Gas prices? The future of hybrids? Find out what's in the news today!
The number of traffic-related deaths has dropped to a record-breaking low, according to U.S. Department of Transportation report, released today. In 2009, highway deaths fell to 33,808, the lowest number since 1950, when the government began keeping track of traffic fatalities. The drop occurred even though travel increased in 2009 by 0.2 percent over 2008. Additionally, 2009 saw 1.13 deaths per 100 million vehicle miles—the lowest rate ever recorded.
Now that everyone in my social circle knows that I spend far too much of my life thinking about auto repair, I get a lot of car-related email and news--which is great! There's a lot of it. I was just sent this auto repair shop advertisement from a 1928 newspaper, and while I can't verify that it is authentic, but for fun, let's just assume that it is.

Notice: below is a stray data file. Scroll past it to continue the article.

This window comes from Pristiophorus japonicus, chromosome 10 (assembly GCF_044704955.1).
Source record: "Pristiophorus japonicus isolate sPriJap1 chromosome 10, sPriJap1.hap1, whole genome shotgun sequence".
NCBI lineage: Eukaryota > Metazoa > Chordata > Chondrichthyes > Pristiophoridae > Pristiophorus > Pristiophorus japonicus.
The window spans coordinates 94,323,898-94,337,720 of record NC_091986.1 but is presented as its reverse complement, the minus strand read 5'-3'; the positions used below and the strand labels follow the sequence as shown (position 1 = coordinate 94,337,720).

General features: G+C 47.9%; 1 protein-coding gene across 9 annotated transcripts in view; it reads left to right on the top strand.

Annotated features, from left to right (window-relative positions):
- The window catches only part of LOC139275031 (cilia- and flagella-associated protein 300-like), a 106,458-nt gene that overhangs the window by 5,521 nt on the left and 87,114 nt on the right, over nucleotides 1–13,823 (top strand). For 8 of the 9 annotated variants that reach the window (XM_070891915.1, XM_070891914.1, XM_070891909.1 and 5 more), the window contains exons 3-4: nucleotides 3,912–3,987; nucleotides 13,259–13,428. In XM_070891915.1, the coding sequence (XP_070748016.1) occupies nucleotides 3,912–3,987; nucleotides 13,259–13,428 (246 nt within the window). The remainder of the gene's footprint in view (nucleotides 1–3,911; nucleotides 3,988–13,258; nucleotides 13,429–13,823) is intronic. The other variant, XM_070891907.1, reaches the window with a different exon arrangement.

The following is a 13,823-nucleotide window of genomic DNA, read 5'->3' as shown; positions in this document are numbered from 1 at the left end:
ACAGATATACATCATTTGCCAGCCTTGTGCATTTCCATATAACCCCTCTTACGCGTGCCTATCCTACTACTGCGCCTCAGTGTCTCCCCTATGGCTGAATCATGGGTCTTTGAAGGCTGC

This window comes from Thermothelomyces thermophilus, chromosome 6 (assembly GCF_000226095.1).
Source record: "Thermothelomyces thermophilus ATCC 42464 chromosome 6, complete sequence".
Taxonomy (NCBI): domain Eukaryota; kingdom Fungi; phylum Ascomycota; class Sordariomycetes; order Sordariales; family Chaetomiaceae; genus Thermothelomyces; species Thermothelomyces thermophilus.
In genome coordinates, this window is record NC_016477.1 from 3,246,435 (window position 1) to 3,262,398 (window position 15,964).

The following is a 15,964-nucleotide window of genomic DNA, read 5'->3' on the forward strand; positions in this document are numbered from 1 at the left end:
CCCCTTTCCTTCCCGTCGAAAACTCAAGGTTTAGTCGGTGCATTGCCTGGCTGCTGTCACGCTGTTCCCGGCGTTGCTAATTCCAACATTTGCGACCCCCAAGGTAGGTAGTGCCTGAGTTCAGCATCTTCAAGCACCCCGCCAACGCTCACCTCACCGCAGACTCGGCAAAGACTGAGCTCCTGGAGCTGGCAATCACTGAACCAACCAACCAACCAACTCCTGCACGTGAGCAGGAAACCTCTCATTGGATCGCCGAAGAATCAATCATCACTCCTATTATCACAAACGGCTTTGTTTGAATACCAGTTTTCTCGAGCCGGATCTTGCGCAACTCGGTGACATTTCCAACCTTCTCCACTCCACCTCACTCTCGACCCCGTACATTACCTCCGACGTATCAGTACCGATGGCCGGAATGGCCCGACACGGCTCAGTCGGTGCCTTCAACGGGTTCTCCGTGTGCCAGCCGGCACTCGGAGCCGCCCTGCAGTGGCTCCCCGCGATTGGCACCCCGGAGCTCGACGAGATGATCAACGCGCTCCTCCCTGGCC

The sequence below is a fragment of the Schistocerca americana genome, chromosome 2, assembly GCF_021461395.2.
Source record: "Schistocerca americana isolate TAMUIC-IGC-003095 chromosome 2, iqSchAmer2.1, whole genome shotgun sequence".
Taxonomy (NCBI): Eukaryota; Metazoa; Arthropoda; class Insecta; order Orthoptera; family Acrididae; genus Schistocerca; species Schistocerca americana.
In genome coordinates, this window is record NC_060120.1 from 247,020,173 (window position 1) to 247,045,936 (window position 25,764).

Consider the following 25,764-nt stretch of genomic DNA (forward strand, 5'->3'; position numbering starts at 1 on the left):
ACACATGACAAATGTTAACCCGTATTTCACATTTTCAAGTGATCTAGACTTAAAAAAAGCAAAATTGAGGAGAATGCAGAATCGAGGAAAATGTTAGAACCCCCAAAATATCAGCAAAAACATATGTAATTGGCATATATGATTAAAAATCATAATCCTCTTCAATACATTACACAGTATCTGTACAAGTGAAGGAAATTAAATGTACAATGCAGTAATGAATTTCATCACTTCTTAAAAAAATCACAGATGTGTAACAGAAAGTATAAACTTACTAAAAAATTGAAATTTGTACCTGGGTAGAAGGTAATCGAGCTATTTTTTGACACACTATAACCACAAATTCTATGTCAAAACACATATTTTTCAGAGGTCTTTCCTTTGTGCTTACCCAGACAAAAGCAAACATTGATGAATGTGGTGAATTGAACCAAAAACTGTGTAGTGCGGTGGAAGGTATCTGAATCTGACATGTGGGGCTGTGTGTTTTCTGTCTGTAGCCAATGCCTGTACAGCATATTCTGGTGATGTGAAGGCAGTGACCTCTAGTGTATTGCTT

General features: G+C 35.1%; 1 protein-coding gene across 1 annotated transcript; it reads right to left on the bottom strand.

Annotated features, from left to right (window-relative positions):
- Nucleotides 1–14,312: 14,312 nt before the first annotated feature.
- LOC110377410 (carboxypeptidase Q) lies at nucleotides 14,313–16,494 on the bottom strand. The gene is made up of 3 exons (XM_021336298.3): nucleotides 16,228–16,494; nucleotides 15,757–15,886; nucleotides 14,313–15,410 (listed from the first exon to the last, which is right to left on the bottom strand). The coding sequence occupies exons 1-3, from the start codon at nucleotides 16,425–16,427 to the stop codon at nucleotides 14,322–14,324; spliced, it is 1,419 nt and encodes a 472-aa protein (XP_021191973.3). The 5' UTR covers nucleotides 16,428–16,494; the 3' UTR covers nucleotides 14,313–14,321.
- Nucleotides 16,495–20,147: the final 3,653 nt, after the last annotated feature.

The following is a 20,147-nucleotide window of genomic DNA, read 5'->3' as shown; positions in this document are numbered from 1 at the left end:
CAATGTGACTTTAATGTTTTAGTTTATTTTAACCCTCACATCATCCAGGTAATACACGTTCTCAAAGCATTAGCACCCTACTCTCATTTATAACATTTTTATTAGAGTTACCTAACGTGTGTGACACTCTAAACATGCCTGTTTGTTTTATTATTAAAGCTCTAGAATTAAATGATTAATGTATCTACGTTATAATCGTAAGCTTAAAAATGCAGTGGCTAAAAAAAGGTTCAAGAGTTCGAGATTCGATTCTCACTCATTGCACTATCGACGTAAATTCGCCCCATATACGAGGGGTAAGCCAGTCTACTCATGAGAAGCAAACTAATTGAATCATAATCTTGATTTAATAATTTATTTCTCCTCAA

For years I have taken it for granted that there had to be different grades of gasoline at the pump in order for your vehicle to run properly. I used to drive a very high performance Camaro that required the highest octane fuel available because this vehicle had over 300 horsepower after it had been modified and Dynamometer tuned by a well known speed shop. It was one of the original 1967 Z28 Camaros with the famous 302 cubic inch engine. For years I have been filling up my vehicles with middle-grade, 89 octane fuel, even though it costs more than the basic 87 octane gasoline. No more, and I will tell you why. I began following work from Bill Wattenburg, a well-known radio personality and scientist who has worked at the Lawrence Livermore Research Labs and at UC Berkeley teaching both Physics and Electrical Engineering. He began speaking about the fact that the modern vehicles, especially the ones with Direct Ignition Systems and without Distributors, are required to pass a very stringent EPA-conducted test in order to be sold in the US.
According to the AAA, the depressed economy is keeping more people closer to home this holiday season. The number of Americans who plan to travel this season dropped 2.1% over last year. In fact, the U.S. hasn’t seen a drop in holiday travel plans since 2002.What’s interesting is that the average price of gas in the U.S. is $1.81 – that’s $1.39 LESS than this time last year. Wouldn’t one assume that such a significant drop in gas prices would actually encourage more folks to travel?